Autism is not a “person-first” kind of disability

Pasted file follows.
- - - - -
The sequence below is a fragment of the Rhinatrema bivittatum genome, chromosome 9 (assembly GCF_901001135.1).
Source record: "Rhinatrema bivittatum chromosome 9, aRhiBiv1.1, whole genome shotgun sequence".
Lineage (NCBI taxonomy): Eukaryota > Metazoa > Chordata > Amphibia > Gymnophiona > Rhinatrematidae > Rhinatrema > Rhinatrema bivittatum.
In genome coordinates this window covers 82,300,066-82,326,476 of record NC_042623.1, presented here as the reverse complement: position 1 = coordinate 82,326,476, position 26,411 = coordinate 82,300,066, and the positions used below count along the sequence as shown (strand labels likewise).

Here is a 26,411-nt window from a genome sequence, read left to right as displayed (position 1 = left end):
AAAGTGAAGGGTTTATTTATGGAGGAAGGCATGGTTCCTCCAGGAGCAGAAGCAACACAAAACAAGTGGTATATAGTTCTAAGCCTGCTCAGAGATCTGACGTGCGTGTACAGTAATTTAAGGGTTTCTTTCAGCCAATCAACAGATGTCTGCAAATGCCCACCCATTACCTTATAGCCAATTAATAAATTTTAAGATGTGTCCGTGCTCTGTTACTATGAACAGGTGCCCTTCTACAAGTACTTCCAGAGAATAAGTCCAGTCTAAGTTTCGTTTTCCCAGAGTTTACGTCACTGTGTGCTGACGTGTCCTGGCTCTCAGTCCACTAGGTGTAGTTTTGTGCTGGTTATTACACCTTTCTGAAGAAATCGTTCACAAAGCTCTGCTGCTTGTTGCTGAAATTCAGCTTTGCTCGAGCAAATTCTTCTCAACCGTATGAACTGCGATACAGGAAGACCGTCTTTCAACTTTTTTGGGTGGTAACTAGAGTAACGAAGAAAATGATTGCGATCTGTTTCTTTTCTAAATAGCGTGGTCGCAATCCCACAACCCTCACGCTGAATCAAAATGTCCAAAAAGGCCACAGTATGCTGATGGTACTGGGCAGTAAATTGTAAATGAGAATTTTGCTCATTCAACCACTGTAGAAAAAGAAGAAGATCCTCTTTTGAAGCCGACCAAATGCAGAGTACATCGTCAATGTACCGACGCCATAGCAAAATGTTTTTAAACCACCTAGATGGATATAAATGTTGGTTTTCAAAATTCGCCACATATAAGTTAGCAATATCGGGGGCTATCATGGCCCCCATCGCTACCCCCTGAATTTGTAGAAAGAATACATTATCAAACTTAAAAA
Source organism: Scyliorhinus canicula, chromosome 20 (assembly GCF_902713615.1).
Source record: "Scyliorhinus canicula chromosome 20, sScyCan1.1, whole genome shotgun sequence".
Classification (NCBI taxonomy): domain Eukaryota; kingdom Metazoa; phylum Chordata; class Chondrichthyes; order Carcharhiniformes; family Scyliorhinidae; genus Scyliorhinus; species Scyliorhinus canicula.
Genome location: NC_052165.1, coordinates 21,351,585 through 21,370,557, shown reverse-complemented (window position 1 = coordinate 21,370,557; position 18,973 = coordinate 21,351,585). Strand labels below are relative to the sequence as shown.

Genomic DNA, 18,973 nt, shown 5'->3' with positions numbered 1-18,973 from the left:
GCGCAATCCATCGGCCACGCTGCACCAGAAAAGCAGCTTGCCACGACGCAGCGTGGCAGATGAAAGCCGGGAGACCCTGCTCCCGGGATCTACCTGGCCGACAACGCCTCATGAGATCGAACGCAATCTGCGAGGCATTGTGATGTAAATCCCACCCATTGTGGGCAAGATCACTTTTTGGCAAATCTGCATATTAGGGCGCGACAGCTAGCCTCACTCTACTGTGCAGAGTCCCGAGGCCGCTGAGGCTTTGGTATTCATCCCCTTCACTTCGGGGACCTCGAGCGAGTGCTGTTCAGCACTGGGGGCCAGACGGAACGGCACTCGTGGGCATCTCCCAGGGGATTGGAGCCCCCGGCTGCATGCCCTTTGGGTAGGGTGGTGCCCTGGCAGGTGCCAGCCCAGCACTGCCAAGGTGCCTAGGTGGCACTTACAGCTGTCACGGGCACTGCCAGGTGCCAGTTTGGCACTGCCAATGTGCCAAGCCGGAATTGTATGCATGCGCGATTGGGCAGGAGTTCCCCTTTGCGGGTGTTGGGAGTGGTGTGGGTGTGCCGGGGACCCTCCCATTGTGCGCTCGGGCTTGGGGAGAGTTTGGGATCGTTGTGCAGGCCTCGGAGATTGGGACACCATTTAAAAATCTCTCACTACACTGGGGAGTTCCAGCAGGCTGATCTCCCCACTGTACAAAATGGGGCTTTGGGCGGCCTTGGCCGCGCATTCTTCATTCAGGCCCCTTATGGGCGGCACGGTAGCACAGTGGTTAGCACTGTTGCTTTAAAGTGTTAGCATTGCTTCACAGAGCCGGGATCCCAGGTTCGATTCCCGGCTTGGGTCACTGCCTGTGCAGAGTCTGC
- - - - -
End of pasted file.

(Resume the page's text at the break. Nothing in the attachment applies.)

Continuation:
The golden rule of disability language is that the person should come first in phrasing, preceding the condition that disables them. For example, people who have diabetes aren’t “diabetics” in respectful usage but instead are “people with diabetes.” But developmental conditions and those related to the brain are a trickier territory. With a nod to Francis Crick, if your brain is you and you are your brain (with some guidance from your endocrine system and your environmental inputs), then how appropriate or even rational is it to separate the person and the condition? Many people want to say “person with autism,” but to a lot of autistic activists, that phrasing is silly, like saying “Person with Brain.” For them, autism and brain and themselves are all one and the same. Autistic activist Jim Sinclair wrote in 1999 about instead using “identity first” language. The Autistic Self Advocacy Network also features an essay by autistic activist Lydia Brown, elaborating the concept. That doesn’t mean, of course, that every autistic person prefers that phrasing, and it’s always best to go with what any individual with a condition expresses as their preference.
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